Which tempered to the eyes the newMy master yet had uttered not a word,
born day, While the first whiteness into wings Withouten more delay I left the bank, unfolded ;
Crossing the level country slowly, But, when he clearly recognized the slowly, pilot,
Over the soil, that everywhere breathed He cried aloud : “Quick, quick, and fragrance. bow the knee !
A gently-breathing air, that no mutaBehold the Angel of God ! fold up thy tion hands!
Had in itself, smote me upon the foreHenceforward shalt thou see such bead, officers !
No heavier blow, than of a pleasant See, how he scorns all human arguments, breeze,
So that no oar he wants, nor other sail Whereat the tremulous branches readily Than his own wings, between so dis- Did all of them bow downward totant shores !
wards that side See, how he holds them, pointed straight Where its first shadow casts the Holy to heaven,
Mountain ; Fanning the air with the eternal pin- Yet not from their upright direction bent ions,
So that the little birds upon their tops That do not moult themselves like Should cease the practice of their tunemortal hair!”
ful art ; And then, as nearer and more near us But, with full-throated joy, the hours of
prime The Bird of Heaven, more glorious he Singing received they in the midst of appeared,
foliage So that the eye could not sustain his That made monotonous burden to presence,
their rhymes, But down I cast it ; and he came to Even as from branch to branch it gathshore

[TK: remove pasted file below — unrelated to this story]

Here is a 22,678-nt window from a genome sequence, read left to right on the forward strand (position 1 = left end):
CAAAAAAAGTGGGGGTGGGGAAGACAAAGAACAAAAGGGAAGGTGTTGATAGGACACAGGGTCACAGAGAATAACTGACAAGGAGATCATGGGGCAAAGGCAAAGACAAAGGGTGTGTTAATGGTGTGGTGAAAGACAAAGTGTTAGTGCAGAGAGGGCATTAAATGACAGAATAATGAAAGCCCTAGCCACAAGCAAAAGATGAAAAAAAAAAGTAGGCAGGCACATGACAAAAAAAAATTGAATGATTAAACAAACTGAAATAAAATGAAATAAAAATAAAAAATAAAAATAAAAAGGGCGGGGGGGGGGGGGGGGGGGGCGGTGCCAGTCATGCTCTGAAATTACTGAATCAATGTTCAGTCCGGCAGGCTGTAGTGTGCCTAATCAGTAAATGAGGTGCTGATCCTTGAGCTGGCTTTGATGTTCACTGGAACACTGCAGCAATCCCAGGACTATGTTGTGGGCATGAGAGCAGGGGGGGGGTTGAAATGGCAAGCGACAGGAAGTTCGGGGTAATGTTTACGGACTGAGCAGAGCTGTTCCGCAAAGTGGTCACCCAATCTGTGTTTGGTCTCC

ering swells, With a small vessel, gliding swift and Through the pine forests on the shore light,
of Chiassi, So that the water swallowed naught When Æolus unlooses the Sirocco. thereof.
Already my slow steps had led me on Upon the stern stood the Celestial Pilot ! Into the ancient wood so far, that I Beatitude seemed written in his face ! Could see no more the place where I And more than a hundred spirits sat had entered. within.
And lo! my further course cut off a “ In exitu Israel de Ægypto !”
river, Thus sang they all together in one Which, tow'rds the left hand, with its voice,
little waves, With whatso in that Psalm is after Bent down the grass, that on its marwritten.
All waters that on earth most limpid Blown on and beaten by Sclavonian are,
winds, Would seem to have within them. And then, dissolving, filters through itselves some mixture,
self, Compared with that, which nothing Whene'er the land, that loses shadow, doth conceal,
breathes, Although it moves on with a brown, Like as a taper melts before a fire, brown current,
Even such I was, without a sigh or tear, Under the shade perpetual, that never Before the song of those who chime Ray of the sun lets in, nor of the forever
After the chiming of the eternal
But, when I heard in those sweet meloBEATRICE
Compassion for me, more than had FROM DANTE. PURGATORIO, XXX., XXXI. they said,
“O wherefore, lady, dost thou thus Even as the Blessed, at the final sum
consume him?" mons,
The ice, that was about my heart conShall rise up quickened, each one from gealed,